Ilford SFX 200

Discussion in 'B&W: Film, Paper, Chemistry' started by WillMcC, May 16, 2013.

  1. WillMcC

    WillMcC Member

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    Has anybody shot with this without a filter?
    Has anyone got some photos they're willing to share of the results?
    I've not shot with it before, was curious as to the results.
    Am I right in thinking that it'll come out just like a regular expensive B and W film as it's not a true InfraRed film?
    Kind regards,
    Will.
     
  2. markbarendt

    markbarendt Subscriber

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    I don't have any scanned to share but yes it looks very normal shot without filters.
     
  3. bdial

    bdial Subscriber

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    It's grainy compared to the contemporary usual suspects (Tri-X, TMax xxx, HP5,FP4), which gives it a bit of an "old school" look.
     
  4. IloveTLRs

    IloveTLRs Member

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    Last edited by a moderator: May 16, 2013
  5. darkosaric

    darkosaric Subscriber

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  6. Thomas Bertilsson

    Thomas Bertilsson Subscriber

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    It's a really great portrait film. Its grain is beautiful, and I would like to imagine that its slightly extended red sensitivity helps skin tones.

    Why not purchase a few rolls and try it out on the subject matter you like? Discover its possibilities by changing your technique with exposure, different lighting scenarios, different developing times, etc. Print a few of the negatives, and then judge for yourself.
     
  7. polyglot

    polyglot Member

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  8. hoshisato

    hoshisato Member

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    Indeed, a bit grainier than HP5+, IMO. I normally use it with the Hoya R72 filter as I prefer to shoot the cheaper FP4+/HP5+ for "normal" shots.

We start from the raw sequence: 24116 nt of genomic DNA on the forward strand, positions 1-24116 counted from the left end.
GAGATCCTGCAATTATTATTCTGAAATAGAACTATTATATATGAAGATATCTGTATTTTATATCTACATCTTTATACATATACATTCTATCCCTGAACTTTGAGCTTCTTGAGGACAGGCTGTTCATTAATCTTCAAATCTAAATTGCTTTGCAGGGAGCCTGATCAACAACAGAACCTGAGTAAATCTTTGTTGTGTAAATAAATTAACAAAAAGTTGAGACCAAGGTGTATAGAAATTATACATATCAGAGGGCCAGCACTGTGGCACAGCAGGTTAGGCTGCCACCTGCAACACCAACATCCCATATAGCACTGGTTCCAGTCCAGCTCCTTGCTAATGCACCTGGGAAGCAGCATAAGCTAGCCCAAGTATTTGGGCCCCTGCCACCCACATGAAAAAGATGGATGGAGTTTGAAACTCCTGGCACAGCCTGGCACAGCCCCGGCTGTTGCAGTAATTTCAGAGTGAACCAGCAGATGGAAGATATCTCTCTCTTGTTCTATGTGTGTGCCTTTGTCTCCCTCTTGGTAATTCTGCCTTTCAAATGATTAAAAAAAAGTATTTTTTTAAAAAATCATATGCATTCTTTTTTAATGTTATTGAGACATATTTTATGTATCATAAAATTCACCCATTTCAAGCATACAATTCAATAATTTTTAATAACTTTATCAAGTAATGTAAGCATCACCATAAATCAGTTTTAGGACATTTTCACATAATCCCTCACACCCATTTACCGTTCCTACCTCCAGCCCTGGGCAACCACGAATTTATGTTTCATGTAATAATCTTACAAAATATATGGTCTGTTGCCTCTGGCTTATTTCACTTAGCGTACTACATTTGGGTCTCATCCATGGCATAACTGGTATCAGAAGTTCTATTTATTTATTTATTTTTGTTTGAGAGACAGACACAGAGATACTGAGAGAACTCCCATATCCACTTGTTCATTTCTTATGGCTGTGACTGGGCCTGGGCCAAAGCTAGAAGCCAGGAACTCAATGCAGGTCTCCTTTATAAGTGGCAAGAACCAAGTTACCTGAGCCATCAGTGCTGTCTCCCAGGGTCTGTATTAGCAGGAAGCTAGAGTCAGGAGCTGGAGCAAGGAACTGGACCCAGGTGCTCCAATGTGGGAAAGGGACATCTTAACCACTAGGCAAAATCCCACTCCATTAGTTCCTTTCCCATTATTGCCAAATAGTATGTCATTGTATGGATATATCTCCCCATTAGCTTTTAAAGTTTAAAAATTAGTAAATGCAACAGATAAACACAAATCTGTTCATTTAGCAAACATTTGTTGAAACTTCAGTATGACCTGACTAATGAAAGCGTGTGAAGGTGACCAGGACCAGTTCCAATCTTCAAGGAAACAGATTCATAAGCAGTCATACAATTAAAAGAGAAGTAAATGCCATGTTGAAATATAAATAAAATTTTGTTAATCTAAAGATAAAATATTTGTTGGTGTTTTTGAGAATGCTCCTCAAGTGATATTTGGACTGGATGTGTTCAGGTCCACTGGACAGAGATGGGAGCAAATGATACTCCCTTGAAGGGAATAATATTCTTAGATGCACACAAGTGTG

9. Loulou

    Loulou Member

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  10. Robert Ley

    Robert Ley Subscriber

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    How does one shoot this film with an IR filter such as the Hoya R72? Any problems with a dark red filter?


    Sent from my iPad using Tapatalk HD
     
  11. Thomas Bertilsson

    Thomas Bertilsson Subscriber

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    A dark red filter will produce minimal IR effect. In order to fully bring it out, it's best to use the SFX filter that Ilford makes (I think they still make it), which lets through only a narrow band of wavelengths to hit the sweet spot of the film.
    You'd have to be on a tripod, and use a meter as if the film was around ISO 1 to ISO 3 or so, and then bracket. Like with any IR film you will soon learn what works and what doesn't.

    I hope that helps.
     
  12. Tony-S

    Tony-S Member

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    The Cokin 007 is the same filter.
     
  13. polyglot

    polyglot Member

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    I use a generic Chinese clone of the R72 (720nm lowpass) and SFX comes out well at EI2 with that filter.

    I also found that TTL metering with my Dynax 5 worked fine through the filter with this film (DX box speed 200) - your results will vary with the spectral sensitivity of your camera's meter so you might need to apply a consistent adjustment, e.g. by forcing the camera's ISO setting to something else.
     
  14. MattKing

    MattKing Subscriber

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    My entry in the Ilford APUG contest a few years ago was shot on unfiltered SFX 200.

    The slightly different spectral response is interesting to work with.
     

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  15. Truzi

    Truzi Subscriber

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    I've only shot a couple rolls, and do not have an IR filter (sorry, don't have a scanner to post pictures).

    I really like SFX. It does look like "normal" B&W without a filter, but seems to have a different "feel" to it.
     
  16. Robert Ley

    Robert Ley Subscriber

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    Thanks for the exposure info on this film. I shot a few rolls of this film years ago, but forgot how I shot it. I have found a few frozen rolls of 120 that I think I might like to try and will probably try to process it in Thornton's two bath developer. Any other processing suggestions?


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  17. polyglot

    polyglot Member

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    It fogs pretty quickly once expired, even frozen. You might want to give it an extra stop.